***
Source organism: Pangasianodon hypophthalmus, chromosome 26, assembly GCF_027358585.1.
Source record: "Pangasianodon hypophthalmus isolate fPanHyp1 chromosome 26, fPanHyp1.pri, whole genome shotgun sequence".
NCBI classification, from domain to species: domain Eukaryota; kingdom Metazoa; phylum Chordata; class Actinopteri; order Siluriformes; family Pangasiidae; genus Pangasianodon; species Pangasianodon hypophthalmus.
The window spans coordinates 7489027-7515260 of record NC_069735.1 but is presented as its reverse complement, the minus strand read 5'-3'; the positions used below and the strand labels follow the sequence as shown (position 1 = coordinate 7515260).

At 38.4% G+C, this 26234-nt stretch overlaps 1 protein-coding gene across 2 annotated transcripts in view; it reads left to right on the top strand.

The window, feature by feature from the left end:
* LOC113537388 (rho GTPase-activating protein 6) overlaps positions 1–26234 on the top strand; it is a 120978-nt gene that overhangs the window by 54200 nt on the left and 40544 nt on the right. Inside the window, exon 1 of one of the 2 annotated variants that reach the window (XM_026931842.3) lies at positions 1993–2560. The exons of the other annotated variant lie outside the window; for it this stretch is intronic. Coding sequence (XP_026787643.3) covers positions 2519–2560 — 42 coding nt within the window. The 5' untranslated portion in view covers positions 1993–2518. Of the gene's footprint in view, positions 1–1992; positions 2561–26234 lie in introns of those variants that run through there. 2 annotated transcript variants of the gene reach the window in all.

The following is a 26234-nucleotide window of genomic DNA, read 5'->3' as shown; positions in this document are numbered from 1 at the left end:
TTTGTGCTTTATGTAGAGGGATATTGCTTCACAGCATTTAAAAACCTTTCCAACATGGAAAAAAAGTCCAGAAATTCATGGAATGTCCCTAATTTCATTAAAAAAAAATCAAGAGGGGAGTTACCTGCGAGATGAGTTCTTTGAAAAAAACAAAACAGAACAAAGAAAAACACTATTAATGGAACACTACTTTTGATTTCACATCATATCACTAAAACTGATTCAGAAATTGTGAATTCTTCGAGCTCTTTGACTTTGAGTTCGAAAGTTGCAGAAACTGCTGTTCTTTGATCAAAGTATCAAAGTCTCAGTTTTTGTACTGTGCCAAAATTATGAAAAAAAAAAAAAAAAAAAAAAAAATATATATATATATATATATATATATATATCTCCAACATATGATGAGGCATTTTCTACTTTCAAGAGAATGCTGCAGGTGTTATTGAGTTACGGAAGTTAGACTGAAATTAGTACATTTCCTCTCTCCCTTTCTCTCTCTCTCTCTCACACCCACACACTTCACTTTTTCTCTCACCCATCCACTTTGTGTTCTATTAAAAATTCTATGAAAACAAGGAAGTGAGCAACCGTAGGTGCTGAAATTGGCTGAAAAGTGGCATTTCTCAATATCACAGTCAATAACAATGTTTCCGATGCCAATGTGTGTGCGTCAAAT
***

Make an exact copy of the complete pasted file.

Source organism: Pangasianodon hypophthalmus, chromosome 26, assembly GCF_027358585.1.
Source record: "Pangasianodon hypophthalmus isolate fPanHyp1 chromosome 26, fPanHyp1.pri, whole genome shotgun sequence".
NCBI classification, from domain to species: domain Eukaryota; kingdom Metazoa; phylum Chordata; class Actinopteri; order Siluriformes; family Pangasiidae; genus Pangasianodon; species Pangasianodon hypophthalmus.
The window spans coordinates 7489027-7515260 of record NC_069735.1 but is presented as its reverse complement, the minus strand read 5'-3'; the positions used below and the strand labels follow the sequence as shown (position 1 = coordinate 7515260).

At 38.4% G+C, this 26234-nt stretch overlaps 1 protein-coding gene across 2 annotated transcripts in view; it reads left to right on the top strand.

The window, feature by feature from the left end:
* LOC113537388 (rho GTPase-activating protein 6) overlaps positions 1–26234 on the top strand; it is a 120978-nt gene that overhangs the window by 54200 nt on the left and 40544 nt on the right. Inside the window, exon 1 of one of the 2 annotated variants that reach the window (XM_026931842.3) lies at positions 1993–2560. The exons of the other annotated variant lie outside the window; for it this stretch is intronic. Coding sequence (XP_026787643.3) covers positions 2519–2560 — 42 coding nt within the window. The 5' untranslated portion in view covers positions 1993–2518. Of the gene's footprint in view, positions 1–1992; positions 2561–26234 lie in introns of those variants that run through there. 2 annotated transcript variants of the gene reach the window in all.

The following is a 26234-nucleotide window of genomic DNA, read 5'->3' as shown; positions in this document are numbered from 1 at the left end:
TTTGTGCTTTATGTAGAGGGATATTGCTTCACAGCATTTAAAAACCTTTCCAACATGGAAAAAAAGTCCAGAAATTCATGGAATGTCCCTAATTTCATTAAAAAAAAATCAAGAGGGGAGTTACCTGCGAGATGAGTTCTTTGAAAAAAACAAAACAGAACAAAGAAAAACACTATTAATGGAACACTACTTTTGATTTCACATCATATCACTAAAACTGATTCAGAAATTGTGAATTCTTCGAGCTCTTTGACTTTGAGTTCGAAAGTTGCAGAAACTGCTGTTCTTTGATCAAAGTATCAAAGTCTCAGTTTTTGTACTGTGCCAAAATTATGAAAAAAAAAAAAAAAAAAAAAAAAATATATATATATATATATATATATATATATCTCCAACATATGATGAGGCATTTTCTACTTTCAAGAGAATGCTGCAGGTGTTATTGAGTTACGGAAGTTAGACTGAAATTAGTACATTTCCTCTCTCCCTTTCTCTCTCTCTCTCTCACACCCACACACTTCACTTTTTCTCTCACCCATCCACTTTGTGTTCTATTAAAAATTCTATGAAAACAAGGAAGTGAGCAACCGTAGGTGCTGAAATTGGCTGAAAAGTGGCATTTCTCAATATCACAGTCAATAACAATGTTTCCGATGCCAATGTGTGTGCGTCAAAT